heightened levels of interest rate risk due to rising interest rates (including a sharp rise in interest rates). In general, changing interest rates could have unpredictable effects on the markets and may expose fixed-income and related markets to heightened volatility.

· Prepayment Risk—The risk that, during periods of falling interest rates, borrowers may pay off their mortgage loans sooner than expected, forcing the Fund to reinvest the unanticipated proceeds at lower interest rates and resulting in a decline in income.

· Extension Risk—The risk that, during periods of rising interest rates, borrowers may pay off their mortgage loans later than expected, preventing the Fund from reinvesting principal proceeds at higher interest rates and resulting in less income than potentially available.

· Issuer Risk (often called Financial Risk)—The risk that an issuer’s earnings prospects and overall financial position will deteriorate, causing a decline in the value of the issuer’s financial instruments over short or extended periods of time.

· Credit Risk (a type of Issuer Risk)—The risk that the issuer of fixed-income investments may not be able or willing, or may be perceived (whether by market participants, rating agencies, pricing services or otherwise) as not able or willing, to meet interest or principal payments when the payments become due.

· Credit Spread Risk—The risk that credit spreads (i.e., the difference in yield between securities that is due to differences in each security’s respective credit quality) may increase when market participants believe that bonds generally have a greater risk of default, which could result in a decline in the market values of the Fund’s debt securities.

· Income Volatility Risk—The risk that the level of current income from a portfolio of fixed-income investments may decline in certain interest rate environments.

· Market Volatility, Liquidity and Valuation Risk (types of Market Risk)—The risk that volatile or dramatic reductions in trading activity make it difficult for the Fund to properly value its investments and that the Fund may not be able to purchase or sell an investment at an attractive price, if at all.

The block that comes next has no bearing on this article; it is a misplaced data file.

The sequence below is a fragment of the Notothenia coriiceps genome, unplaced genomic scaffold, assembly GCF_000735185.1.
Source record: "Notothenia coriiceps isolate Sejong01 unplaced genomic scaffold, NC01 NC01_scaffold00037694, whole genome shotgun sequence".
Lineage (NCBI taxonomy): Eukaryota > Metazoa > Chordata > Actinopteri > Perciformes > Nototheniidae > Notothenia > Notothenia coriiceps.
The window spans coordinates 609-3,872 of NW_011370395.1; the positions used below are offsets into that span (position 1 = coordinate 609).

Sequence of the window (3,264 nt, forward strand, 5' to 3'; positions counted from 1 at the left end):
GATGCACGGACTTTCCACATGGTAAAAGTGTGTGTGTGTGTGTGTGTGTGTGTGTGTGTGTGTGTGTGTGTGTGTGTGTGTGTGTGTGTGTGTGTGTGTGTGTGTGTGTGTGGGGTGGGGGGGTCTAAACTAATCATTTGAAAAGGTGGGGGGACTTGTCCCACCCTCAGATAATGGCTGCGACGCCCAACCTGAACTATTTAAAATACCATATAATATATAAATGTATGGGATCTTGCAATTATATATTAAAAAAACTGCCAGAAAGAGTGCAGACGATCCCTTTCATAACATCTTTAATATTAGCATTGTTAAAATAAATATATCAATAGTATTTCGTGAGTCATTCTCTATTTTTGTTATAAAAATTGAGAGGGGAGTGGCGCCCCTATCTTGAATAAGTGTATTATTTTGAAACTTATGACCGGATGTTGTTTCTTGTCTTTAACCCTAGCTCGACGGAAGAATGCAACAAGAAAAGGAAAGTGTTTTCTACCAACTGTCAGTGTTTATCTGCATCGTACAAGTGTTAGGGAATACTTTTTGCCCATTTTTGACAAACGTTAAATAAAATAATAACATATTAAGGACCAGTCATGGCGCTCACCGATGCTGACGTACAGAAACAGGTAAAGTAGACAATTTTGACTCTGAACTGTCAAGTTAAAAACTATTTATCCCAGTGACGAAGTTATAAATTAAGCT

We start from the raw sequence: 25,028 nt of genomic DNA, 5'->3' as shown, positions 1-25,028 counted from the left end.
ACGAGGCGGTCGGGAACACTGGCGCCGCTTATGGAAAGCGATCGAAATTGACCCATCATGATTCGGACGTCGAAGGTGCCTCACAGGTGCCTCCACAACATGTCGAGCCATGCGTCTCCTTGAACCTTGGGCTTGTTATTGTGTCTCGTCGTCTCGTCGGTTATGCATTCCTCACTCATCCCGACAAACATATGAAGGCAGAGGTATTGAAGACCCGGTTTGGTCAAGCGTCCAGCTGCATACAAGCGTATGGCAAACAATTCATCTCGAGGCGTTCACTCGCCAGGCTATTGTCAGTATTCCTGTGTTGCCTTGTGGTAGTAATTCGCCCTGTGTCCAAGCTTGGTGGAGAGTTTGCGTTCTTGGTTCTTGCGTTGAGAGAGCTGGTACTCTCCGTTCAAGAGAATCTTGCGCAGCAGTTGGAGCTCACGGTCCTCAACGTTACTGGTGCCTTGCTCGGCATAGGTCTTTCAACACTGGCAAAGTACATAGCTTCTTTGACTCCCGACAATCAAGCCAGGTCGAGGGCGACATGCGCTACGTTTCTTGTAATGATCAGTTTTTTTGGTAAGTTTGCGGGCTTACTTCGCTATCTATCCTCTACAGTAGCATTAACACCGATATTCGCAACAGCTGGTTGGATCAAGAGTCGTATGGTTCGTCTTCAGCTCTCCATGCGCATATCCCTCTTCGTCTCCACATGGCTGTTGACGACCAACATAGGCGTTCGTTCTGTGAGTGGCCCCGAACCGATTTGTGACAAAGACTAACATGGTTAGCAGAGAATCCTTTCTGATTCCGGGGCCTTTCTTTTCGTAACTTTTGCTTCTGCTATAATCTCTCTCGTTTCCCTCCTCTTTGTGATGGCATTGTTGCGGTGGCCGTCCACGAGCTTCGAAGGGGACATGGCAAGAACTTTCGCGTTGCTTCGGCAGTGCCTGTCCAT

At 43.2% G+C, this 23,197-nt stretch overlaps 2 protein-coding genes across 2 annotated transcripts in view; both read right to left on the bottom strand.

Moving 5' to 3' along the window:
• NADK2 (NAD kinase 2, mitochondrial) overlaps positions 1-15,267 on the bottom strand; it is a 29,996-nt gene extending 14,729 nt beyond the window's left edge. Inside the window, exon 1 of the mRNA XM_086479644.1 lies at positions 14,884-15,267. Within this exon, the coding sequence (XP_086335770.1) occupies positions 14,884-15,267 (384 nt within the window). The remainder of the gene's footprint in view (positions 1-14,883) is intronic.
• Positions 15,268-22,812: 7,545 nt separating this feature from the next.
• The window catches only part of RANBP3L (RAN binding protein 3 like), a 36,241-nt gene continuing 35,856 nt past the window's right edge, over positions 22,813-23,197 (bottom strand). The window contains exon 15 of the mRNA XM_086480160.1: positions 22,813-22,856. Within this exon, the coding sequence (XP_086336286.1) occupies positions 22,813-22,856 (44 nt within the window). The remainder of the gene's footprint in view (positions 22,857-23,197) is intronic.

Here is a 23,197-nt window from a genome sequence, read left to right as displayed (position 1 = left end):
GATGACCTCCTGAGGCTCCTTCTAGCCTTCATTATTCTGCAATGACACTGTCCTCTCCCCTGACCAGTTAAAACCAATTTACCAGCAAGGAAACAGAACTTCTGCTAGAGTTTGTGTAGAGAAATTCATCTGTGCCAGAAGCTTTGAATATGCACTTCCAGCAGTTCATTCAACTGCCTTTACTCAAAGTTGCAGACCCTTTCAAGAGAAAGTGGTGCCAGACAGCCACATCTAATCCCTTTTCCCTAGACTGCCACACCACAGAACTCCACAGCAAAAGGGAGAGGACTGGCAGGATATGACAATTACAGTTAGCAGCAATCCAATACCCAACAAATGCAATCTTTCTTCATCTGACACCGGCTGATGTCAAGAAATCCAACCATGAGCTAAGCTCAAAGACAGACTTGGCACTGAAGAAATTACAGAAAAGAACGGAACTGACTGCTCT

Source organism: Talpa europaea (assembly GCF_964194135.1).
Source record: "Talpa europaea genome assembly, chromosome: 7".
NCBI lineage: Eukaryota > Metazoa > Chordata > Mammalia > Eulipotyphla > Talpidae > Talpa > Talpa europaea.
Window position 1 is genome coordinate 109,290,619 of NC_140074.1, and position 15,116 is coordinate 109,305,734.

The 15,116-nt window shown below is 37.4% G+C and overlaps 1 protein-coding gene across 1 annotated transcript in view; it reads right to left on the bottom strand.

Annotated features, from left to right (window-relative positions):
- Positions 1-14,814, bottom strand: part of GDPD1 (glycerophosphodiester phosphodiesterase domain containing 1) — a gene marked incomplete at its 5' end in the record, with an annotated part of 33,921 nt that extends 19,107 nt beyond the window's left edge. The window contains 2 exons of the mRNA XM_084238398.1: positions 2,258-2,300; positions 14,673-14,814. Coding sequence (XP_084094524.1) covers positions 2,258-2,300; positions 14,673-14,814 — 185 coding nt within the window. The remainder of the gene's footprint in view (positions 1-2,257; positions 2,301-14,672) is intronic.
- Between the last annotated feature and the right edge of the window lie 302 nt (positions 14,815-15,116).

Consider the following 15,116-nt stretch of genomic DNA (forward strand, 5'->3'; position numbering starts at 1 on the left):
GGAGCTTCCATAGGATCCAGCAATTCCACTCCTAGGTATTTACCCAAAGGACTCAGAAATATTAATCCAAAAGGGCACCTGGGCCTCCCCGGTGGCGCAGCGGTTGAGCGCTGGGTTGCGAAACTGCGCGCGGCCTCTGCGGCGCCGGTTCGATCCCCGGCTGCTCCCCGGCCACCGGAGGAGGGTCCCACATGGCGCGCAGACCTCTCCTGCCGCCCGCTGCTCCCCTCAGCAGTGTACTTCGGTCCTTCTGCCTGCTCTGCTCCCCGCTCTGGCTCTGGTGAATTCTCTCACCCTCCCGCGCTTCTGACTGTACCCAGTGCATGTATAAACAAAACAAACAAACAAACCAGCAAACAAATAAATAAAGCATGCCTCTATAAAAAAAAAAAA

· Index Risk—The risk that the Fund’s performance may not correspond to its benchmark index for any period of time and may underperform such index or the overall financial market. Additionally, to the extent that the Fund’s investments vary from the composition of its benchmark index, the Fund’s performance could potentially vary from the index’s performance to a greater extent than if the Fund merely attempted to replicate the index.

· Fixed-Income Foreign Investment Risk—Investment in fixed-income securities or financial instruments of foreign issuers involves increased risks due to adverse issuer, political, regulatory, currency, market or economic developments as well as armed conflicts. These developments may impact

10     Prospectus    TIAA-CREF Fixed-Income & Real Estate Securities Funds


the ability of a foreign debt issuer to make timely and ultimate payments on its debt obligations to the Fund or impair the Fund’s ability to enforce its rights against the foreign debt issuer. These risks are heightened in emerging or developing markets. Foreign investments may also have lower overall liquidity and be more difficult to value than investments in U.S. issuers. Foreign investments may also be subject to risk of loss because of more or less foreign government regulation, less public information, less stringent investor protections, and less stringent accounting, corporate governance, financial reporting and disclosure standards. The imposition of sanctions, exchange controls (including repatriation restrictions), confiscations, trade restrictions (including tariffs) and other restrictions by the United States or other governments may also negatively impact the Fund’s investments. Economic sanctions and other similar governmental actions or developments could, among other things, effectively restrict or eliminate the Fund’s ability to purchase or sell certain foreign securities or groups of foreign securities, and/or thus may make the Fund’s investments in such securities less liquid (or illiquid) or more difficult to value. The type and severity of sanctions and other measures that may be imposed could vary broadly in scope, and their impact is impossible to predict.